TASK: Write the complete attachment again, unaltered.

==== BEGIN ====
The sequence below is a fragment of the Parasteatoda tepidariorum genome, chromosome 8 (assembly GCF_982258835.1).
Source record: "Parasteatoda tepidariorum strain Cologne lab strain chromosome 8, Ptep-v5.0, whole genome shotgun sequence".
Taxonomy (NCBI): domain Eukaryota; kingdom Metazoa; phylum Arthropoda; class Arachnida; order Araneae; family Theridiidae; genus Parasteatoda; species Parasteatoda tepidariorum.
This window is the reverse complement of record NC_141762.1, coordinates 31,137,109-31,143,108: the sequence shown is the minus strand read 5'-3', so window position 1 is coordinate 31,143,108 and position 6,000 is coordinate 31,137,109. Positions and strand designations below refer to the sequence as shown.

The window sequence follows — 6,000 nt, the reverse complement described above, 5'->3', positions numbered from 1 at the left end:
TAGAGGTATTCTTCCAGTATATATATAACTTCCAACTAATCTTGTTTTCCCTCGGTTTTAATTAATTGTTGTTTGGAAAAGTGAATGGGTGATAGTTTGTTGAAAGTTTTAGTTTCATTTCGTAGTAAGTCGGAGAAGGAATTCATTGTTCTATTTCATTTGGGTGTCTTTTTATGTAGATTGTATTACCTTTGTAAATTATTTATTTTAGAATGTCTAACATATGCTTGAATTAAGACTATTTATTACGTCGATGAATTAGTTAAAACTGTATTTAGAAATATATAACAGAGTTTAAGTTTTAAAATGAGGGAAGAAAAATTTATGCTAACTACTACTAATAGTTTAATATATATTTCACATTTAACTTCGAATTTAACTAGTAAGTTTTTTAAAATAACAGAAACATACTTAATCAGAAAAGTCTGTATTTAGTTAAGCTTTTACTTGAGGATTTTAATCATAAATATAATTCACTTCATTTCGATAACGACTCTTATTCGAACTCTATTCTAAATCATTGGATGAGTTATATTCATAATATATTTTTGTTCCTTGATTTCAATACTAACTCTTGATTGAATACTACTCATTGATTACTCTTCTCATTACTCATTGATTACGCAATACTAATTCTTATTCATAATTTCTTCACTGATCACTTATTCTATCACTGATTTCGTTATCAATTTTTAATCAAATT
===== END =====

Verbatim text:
The sequence below is a fragment of the Parasteatoda tepidariorum genome, chromosome 8 (assembly GCF_982258835.1).
Source record: "Parasteatoda tepidariorum strain Cologne lab strain chromosome 8, Ptep-v5.0, whole genome shotgun sequence".
Taxonomy (NCBI): domain Eukaryota; kingdom Metazoa; phylum Arthropoda; class Arachnida; order Araneae; family Theridiidae; genus Parasteatoda; species Parasteatoda tepidariorum.
This window is the reverse complement of record NC_141762.1, coordinates 31,137,109-31,143,108: the sequence shown is the minus strand read 5'-3', so window position 1 is coordinate 31,143,108 and position 6,000 is coordinate 31,137,109. Positions and strand designations below refer to the sequence as shown.

The window sequence follows — 6,000 nt, the reverse complement described above, 5'->3', positions numbered from 1 at the left end:
TAGAGGTATTCTTCCAGTATATATATAACTTCCAACTAATCTTGTTTTCCCTCGGTTTTAATTAATTGTTGTTTGGAAAAGTGAATGGGTGATAGTTTGTTGAAAGTTTTAGTTTCATTTCGTAGTAAGTCGGAGAAGGAATTCATTGTTCTATTTCATTTGGGTGTCTTTTTATGTAGATTGTATTACCTTTGTAAATTATTTATTTTAGAATGTCTAACATATGCTTGAATTAAGACTATTTATTACGTCGATGAATTAGTTAAAACTGTATTTAGAAATATATAACAGAGTTTAAGTTTTAAAATGAGGGAAGAAAAATTTATGCTAACTACTACTAATAGTTTAATATATATTTCACATTTAACTTCGAATTTAACTAGTAAGTTTTTTAAAATAACAGAAACATACTTAATCAGAAAAGTCTGTATTTAGTTAAGCTTTTACTTGAGGATTTTAATCATAAATATAATTCACTTCATTTCGATAACGACTCTTATTCGAACTCTATTCTAAATCATTGGATGAGTTATATTCATAATATATTTTTGTTCCTTGATTTCAATACTAACTCTTGATTGAATACTACTCATTGATTACTCTTCTCATTACTCATTGATTACGCAATACTAATTCTTATTCATAATTTCTTCACTGATCACTTATTCTATCACTGATTTCGTTATCAATTTTTAATCAAATT